Such coups coupled with a burgeoning solo career begs the question: can Yandel successfully crossover and drip mass appeal, essentially putting reggaeton music on a global scale? Yes, he has his slew of collaborations with mainstream artists like Chris Brown, Lil Jon, 50 Cent, Aventura, Akon and R.Kelly. He even joined forces with Future and Spiff TV on the newly released video of “Mi Combo.” Yet, only time will tell if Yandel possesses the kind of influence that can swim in the mainstream and reach international audiences.
Still, there’s no denying the 39-year-old’s fervor to experiment and venture out into unfamiliar territory all in the name of victory. He’s not scared of the unknown, either. Instead, he makes sense of change, plunges into it, and joins the tide. In a perfect world, Yandel’s efforts culminate in a full-length studio LP featuring a slew of Roc Nation artists, including Mr. Shawn Carter himself and pop empress Rihanna. But his crossover appeal goals don’t end there. Yandel also plans to learn more English, and maybe create an entire English-language album in the future. “Now I understand it,” he says of the language. “Before I didn’t understand a word.” He then erupts into a fit of laughter, as if he’s just encountered a funny memory. “Long conversations are most difficult, but at least now I can get by.”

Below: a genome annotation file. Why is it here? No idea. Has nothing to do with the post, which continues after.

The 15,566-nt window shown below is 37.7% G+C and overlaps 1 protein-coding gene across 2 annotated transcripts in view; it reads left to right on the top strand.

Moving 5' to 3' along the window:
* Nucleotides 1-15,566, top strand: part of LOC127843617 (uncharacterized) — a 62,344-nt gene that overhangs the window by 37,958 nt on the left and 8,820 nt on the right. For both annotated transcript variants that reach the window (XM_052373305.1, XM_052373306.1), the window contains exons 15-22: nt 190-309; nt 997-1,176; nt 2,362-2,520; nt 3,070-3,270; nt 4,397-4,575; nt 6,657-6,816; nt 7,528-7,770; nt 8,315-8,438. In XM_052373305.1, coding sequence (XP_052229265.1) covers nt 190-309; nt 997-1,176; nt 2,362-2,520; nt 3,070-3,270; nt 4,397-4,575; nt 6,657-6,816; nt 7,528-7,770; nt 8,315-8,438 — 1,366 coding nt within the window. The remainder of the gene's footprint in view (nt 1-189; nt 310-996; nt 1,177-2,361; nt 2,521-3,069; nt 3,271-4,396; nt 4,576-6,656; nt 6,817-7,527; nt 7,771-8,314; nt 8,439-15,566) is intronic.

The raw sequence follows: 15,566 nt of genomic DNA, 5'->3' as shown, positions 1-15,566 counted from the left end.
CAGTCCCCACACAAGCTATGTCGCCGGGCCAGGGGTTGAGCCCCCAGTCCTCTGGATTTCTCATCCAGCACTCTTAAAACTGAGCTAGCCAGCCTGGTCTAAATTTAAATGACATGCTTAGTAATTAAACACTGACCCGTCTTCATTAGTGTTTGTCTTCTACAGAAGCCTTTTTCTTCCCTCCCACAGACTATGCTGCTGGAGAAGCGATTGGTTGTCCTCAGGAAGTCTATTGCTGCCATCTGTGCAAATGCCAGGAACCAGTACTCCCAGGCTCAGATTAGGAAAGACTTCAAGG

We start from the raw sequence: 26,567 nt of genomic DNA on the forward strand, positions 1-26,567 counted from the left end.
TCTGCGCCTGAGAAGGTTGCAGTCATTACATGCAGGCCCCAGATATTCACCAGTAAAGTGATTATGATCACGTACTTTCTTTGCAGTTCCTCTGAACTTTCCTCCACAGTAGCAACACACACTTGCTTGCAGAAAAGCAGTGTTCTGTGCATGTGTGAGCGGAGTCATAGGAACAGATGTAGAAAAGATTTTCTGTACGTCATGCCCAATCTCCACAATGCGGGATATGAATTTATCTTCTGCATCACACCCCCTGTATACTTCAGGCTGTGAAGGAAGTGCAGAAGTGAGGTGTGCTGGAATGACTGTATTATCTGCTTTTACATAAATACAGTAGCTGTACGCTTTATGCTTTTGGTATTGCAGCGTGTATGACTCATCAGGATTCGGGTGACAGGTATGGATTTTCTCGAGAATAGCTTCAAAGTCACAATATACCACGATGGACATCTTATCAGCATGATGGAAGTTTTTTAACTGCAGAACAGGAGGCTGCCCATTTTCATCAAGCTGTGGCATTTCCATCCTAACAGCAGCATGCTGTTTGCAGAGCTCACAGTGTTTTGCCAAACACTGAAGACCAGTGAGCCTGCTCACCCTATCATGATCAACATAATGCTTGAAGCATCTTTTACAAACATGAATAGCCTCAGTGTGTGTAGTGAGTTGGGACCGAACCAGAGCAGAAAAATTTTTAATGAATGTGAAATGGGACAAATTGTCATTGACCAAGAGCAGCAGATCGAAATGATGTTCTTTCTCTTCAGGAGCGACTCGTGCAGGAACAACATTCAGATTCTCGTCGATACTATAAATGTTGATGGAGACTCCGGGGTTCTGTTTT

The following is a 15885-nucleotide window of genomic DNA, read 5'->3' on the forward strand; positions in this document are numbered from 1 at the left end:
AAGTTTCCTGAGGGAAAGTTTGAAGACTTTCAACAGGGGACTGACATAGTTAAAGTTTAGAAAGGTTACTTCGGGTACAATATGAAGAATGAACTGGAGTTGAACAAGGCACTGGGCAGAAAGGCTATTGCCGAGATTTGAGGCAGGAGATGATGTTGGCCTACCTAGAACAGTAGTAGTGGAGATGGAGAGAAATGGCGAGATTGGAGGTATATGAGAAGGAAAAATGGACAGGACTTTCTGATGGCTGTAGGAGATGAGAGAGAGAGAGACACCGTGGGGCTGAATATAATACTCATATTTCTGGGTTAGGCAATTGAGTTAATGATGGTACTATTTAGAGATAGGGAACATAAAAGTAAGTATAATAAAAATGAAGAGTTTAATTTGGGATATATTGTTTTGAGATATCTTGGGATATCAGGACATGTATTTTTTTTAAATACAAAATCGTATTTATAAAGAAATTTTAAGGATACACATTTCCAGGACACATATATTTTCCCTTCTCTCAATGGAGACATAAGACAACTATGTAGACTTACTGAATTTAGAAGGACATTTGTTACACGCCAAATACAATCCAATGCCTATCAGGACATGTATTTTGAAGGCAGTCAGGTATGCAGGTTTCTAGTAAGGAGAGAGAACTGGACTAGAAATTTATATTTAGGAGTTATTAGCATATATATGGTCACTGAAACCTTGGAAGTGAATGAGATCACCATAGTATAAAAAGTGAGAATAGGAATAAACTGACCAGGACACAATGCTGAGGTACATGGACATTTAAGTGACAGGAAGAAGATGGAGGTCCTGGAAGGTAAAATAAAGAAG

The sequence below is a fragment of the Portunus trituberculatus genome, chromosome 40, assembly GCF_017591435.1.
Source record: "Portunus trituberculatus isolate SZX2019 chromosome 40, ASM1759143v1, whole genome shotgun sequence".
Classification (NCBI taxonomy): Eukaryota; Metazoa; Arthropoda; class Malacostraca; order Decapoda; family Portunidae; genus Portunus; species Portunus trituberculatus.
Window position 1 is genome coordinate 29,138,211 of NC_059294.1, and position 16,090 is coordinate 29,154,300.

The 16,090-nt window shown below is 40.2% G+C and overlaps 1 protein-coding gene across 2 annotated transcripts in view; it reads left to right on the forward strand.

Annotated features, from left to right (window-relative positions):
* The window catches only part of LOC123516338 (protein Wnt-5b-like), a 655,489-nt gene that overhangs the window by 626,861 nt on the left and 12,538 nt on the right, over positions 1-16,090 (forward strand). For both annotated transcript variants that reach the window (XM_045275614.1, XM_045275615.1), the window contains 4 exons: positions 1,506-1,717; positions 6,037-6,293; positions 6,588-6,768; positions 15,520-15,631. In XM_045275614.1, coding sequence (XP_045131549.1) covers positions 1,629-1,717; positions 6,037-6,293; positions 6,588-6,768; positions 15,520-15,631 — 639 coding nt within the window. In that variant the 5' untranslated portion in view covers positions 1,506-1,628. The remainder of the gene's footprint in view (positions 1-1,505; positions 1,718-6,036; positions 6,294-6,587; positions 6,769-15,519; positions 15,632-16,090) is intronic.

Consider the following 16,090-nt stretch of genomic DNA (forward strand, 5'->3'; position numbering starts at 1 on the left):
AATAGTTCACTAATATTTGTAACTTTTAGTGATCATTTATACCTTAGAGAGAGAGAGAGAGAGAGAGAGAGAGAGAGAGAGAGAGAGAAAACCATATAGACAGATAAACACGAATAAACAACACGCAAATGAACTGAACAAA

His team, on the other hand, has all the faith in the world when it comes to longevity. “Yandel knows very well his fanbase,” says his publicist. “And he has the characteristic to get to a mainstream market. Doing what he knows how to do with the appropriate twists.”
They would break my cassettes and say ‘that music is garbage.’ —Yandel
“Twists” that has helped reggaeton rhythms infiltrate a lot more heads since its inception. And now with Yandel’s new management and impressive record-breaking performances, he opens a new door for the genre and its musicians. Renowned New York radio personality DJ Lobo echoes these sentiments. “Wisin y Yandel were touring together and now they went their separate ways. But even with all that look at what Yandel is doing right now,” he says perched in burgundy leather and dressed comfortably in a gray sweatsuit. “It’s amazing how reggaeton has changed the urban world for us Latinos. Because back in the days it was bachata, salsa, and the merengue, but now we have reggaeton and Latin hip-hop. This is just the beginning of many great things that are happening with the music industry. TIDAL is opening up doors and letting us be a part of that platform that they have. And us Latinos, we move the people around us. Tonight is going to be a hit.”